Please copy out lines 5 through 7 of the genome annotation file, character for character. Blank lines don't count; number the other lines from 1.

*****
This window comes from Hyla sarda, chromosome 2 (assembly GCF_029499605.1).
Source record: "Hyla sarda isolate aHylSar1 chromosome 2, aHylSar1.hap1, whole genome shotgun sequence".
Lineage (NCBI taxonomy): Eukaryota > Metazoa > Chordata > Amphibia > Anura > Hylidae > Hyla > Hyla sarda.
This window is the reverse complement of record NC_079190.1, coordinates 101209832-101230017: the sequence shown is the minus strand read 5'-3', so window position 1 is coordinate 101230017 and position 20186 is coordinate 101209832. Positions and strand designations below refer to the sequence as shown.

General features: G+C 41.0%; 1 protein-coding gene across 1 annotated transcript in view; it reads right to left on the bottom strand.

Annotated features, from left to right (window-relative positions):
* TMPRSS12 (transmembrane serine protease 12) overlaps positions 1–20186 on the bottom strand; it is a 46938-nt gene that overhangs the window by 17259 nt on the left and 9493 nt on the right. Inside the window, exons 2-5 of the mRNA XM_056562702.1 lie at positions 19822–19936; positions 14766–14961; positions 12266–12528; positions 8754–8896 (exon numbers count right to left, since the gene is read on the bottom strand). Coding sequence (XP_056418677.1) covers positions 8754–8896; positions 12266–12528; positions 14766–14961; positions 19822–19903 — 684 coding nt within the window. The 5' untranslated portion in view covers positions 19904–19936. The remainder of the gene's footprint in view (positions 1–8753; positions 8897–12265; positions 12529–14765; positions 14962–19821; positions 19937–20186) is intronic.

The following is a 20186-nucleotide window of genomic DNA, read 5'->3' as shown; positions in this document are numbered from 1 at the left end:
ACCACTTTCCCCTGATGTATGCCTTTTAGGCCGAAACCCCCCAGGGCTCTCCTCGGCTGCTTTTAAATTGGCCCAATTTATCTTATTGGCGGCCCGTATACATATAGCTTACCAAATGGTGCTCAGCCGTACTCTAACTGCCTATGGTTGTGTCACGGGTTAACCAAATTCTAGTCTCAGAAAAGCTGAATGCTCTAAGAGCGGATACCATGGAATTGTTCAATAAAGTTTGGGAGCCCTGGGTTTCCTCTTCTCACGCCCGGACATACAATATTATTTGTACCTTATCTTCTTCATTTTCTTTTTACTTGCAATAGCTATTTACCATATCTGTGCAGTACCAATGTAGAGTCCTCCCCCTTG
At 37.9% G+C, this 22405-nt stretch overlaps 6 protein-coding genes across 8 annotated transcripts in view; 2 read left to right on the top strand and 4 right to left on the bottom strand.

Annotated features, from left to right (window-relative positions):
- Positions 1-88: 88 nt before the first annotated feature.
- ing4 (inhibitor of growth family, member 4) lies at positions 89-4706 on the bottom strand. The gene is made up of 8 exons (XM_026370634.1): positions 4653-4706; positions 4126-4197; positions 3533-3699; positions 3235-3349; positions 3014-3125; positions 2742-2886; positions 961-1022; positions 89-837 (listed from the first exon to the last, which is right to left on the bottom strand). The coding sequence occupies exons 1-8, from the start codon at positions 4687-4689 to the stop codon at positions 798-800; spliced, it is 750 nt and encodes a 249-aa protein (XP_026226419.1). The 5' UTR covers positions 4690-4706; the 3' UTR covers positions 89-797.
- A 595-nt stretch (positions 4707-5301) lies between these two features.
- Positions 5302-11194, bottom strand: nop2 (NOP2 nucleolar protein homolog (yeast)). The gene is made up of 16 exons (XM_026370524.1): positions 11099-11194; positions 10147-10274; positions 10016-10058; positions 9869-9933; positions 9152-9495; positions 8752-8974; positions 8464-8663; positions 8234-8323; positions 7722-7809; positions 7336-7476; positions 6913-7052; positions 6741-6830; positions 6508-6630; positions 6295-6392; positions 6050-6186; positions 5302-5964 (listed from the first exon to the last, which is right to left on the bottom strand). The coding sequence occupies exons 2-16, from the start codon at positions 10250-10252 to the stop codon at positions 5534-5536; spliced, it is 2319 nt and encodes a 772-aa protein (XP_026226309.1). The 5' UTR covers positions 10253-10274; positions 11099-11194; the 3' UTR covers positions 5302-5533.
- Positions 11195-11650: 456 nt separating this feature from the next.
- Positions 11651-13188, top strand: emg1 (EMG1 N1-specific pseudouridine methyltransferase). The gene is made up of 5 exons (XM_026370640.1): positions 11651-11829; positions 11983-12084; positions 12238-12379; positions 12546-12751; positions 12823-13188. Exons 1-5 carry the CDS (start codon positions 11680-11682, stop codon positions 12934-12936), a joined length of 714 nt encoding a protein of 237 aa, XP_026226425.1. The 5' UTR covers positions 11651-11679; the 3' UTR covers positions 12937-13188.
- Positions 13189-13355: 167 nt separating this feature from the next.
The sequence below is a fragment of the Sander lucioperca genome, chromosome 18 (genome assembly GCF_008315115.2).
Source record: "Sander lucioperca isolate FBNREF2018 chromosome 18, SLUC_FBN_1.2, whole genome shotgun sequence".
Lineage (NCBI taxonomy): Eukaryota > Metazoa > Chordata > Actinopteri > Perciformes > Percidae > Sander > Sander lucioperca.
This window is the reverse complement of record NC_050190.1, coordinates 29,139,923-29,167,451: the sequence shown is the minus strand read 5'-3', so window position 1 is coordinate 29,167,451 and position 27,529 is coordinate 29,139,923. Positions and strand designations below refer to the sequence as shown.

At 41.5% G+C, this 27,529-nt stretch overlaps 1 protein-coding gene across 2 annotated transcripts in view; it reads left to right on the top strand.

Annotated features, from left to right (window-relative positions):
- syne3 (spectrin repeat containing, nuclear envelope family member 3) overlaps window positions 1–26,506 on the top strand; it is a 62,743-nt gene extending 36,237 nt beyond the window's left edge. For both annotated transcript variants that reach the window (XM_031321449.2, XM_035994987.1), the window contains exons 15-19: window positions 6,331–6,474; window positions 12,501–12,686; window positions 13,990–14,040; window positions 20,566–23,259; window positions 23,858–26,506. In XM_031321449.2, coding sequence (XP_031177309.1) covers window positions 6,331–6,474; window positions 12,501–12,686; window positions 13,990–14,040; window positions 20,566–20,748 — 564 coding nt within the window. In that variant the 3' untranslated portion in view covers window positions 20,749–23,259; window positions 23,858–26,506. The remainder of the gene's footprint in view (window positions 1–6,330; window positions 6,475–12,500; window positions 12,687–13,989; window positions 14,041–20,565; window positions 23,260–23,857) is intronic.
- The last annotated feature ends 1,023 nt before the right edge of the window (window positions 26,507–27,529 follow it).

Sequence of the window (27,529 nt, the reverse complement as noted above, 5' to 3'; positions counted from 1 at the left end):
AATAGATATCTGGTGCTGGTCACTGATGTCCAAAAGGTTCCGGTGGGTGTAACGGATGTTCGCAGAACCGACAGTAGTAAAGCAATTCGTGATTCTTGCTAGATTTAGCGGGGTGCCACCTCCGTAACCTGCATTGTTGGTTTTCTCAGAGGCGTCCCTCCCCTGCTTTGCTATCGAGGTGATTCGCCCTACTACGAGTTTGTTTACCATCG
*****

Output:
General features: G+C 41.0%; 1 protein-coding gene across 1 annotated transcript in view; it reads right to left on the bottom strand.

Annotated features, from left to right (window-relative positions):
* TMPRSS12 (transmembrane serine protease 12) overlaps positions 1–20186 on the bottom strand; it is a 46938-nt gene that overhangs the window by 17259 nt on the left and 9493 nt on the right. Inside the window, exons 2-5 of the mRNA XM_056562702.1 lie at positions 19822–19936; positions 14766–14961; positions 12266–12528; positions 8754–8896 (exon numbers count right to left, since the gene is read on the bottom strand). Coding sequence (XP_056418677.1) covers positions 8754–8896; positions 12266–12528; positions 14766–14961; positions 19822–19903 — 684 coding nt within the window. The 5' untranslated portion in view covers positions 19904–19936. The remainder of the gene's footprint in view (positions 1–8753; positions 8897–12265; positions 12529–14765; positions 14962–19821; positions 19937–20186) is intronic.